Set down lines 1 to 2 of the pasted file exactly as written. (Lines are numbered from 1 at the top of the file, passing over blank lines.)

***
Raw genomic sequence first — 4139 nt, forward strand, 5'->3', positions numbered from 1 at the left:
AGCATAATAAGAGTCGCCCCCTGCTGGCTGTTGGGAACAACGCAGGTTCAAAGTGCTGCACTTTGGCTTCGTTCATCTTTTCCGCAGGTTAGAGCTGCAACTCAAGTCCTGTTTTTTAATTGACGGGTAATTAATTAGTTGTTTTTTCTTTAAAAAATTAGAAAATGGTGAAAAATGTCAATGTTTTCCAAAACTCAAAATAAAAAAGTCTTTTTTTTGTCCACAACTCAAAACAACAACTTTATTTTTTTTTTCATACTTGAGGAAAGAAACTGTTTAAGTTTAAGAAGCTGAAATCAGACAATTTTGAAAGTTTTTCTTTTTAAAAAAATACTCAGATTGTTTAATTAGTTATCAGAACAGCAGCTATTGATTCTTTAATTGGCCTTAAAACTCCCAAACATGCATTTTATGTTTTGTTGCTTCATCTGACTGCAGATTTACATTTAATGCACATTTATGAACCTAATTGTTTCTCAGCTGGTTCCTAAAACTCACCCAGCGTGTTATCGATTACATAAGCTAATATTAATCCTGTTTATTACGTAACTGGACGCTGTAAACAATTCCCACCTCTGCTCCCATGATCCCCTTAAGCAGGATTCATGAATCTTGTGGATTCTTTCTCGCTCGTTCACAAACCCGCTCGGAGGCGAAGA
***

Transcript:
Raw genomic sequence first — 4139 nt, forward strand, 5'->3', positions numbered from 1 at the left:
AGCATAATAAGAGTCGCCCCCTGCTGGCTGTTGGGAACAACGCAGGTTCAAAGTGCTGCACTTTGGCTTCGTTCATCTTTTCCGCAGGTTAGAGCTGCAACTCAAGTCCTGTTTTTTAATTGACGGGTAATTAATTAGTTGTTTTTTCTTTAAAAAATTAGAAAATGGTGAAAAATGTCAATGTTTTCCAAAACTCAAAATAAAAAAGTCTTTTTTTTGTCCACAACTCAAAACAACAACTTTATTTTTTTTTTCATACTTGAGGAAAGAAACTGTTTAAGTTTAAGAAGCTGAAATCAGACAATTTTGAAAGTTTTTCTTTTTAAAAAAATACTCAGATTGTTTAATTAGTTATCAGAACAGCAGCTATTGATTCTTTAATTGGCCTTAAAACTCCCAAACATGCATTTTATGTTTTGTTGCTTCATCTGACTGCAGATTTACATTTAATGCACATTTATGAACCTAATTGTTTCTCAGCTGGTTCCTAAAACTCACCCAGCGTGTTATCGATTACATAAGCTAATATTAATCCTGTTTATTACGTAACTGGACGCTGTAAACAATTCCCACCTCTGCTCCCATGATCCCCTTAAGCAGGATTCATGAATCTTGTGGATTCTTTCTCGCTCGTTCACAAACCCGCTCGGAGGCGAAGA